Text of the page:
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Four Important Reasons for Including Music in the Classroom

By — Pearson Allyn Bacon Prentice Hall
Updated on Jul 20, 2010

Van der Linde (1999) outlines six reasons why the importance of music and movement activities should not be underestimated. Among these are four that are particularly relevant here:

  1. Mental capacity and intellect. There is a connection between music and the development of mathematical thinking. Mathematical concepts are developed as children sing counting songs.
  2. Mastery of the physical self. Children develop coordination, which aids muscular development. They begin to understand what they can do with their bodies as they run, balance, stretch, crawl, and skip.
  3. Development of the affective aspect. Through music and movement, children learn acceptable outlets to express feelings and relieve tension. Music may also convey a specific mood through which children reveal their feelings and emotions.
  4. Development of creativity. Music can create an imaginary world that stimulates a child’s creativity. A box can become a drum, a stick can be transformed into a horn, or a broom can become a dance partner. Children make up songs or give new words to old songs for pure enjoyment.

It is sometimes all too easy to miss the opportunity to expand on the music and movement experiences of a child’s budding musical awareness. The imaginary world, the dream world, is a private place where children can sort out ideas before actually implementing those ideas. They can imagine how a butterfly moves from flower to flower before re-creating their own interpretation of pretending to fly like a butterfly. Teachers must encourage imagery and fantasy throughout music and movement activities. It is a natural resource that children bring with them to the classroom and one that encourages the development of musical processes that are foundational to future thinking and perceptual organization. Tender children who are just beginning to discover their ability to soar like an eagle, dance with the flowers, sing for the pure joy of hearing their own voices, or pretend to gallop swiftly like a pony look to their teacher to provide a safe place where they can explore all the possibilities their bodies, minds, and voices hold for musical and bodily-kinesthetic development.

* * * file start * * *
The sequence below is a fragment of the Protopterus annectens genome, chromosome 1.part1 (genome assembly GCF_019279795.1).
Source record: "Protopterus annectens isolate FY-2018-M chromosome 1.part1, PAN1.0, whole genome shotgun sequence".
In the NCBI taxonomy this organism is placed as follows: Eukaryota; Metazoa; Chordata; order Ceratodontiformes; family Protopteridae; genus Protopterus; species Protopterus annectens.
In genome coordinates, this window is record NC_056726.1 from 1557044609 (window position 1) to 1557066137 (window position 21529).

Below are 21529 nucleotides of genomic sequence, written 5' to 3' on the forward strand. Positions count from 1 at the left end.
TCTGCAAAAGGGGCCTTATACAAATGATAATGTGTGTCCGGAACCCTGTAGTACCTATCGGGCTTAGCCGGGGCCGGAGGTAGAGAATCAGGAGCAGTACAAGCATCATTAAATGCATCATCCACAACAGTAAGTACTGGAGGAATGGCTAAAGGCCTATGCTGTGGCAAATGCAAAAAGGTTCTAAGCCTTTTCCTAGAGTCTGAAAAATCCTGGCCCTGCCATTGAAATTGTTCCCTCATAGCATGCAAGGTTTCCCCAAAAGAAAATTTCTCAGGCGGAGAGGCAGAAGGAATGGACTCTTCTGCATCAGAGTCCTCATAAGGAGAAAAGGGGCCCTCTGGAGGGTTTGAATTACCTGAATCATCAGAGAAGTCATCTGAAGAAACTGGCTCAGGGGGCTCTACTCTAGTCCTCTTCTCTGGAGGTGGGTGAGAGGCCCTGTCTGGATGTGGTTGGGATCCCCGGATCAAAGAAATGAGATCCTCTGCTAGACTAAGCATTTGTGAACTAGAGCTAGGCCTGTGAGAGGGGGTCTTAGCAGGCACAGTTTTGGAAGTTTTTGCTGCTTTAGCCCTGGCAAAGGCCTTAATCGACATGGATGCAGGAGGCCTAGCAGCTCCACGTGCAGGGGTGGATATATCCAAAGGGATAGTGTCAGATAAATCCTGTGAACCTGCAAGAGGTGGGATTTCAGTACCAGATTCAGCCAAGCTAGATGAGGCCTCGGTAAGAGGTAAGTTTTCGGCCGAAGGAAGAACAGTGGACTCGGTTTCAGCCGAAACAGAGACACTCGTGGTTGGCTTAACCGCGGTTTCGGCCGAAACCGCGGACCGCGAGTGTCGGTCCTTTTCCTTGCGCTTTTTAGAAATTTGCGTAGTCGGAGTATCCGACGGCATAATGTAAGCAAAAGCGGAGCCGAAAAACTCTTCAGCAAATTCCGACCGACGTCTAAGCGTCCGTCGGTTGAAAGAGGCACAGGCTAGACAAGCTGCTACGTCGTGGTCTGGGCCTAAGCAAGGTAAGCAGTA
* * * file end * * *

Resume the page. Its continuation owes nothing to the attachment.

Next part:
Young children love to repeat things. They want to “sing it again!” and “move like a zigzag!” They are hungry for ideas that tap into their curiosity of how the Eensy-Weensy Spider goes up the water-spout; they want to move and dance when the spirit strikes them. They need teachers who will design a variety of rich musical experiences to help them test out things for themselves. We can play a recording by Hap Palmer or Raffi, but we must give children permission to test out their own ways of interpreting what they hear in ways that are right and personal to them.

A good classroom is geared to music. A sensitive teacher celebrates the clumsy and often awkward beginnings children make in their attempts to move rhythmically. Caring about the whole child means honoring all aspects of their musical expression. An awareness of the values of musical encounters provides the wise teacher with many choices and worthwhile possibilities for immersing children in a rich variety of songs, fingerplays, and other musical experiences.

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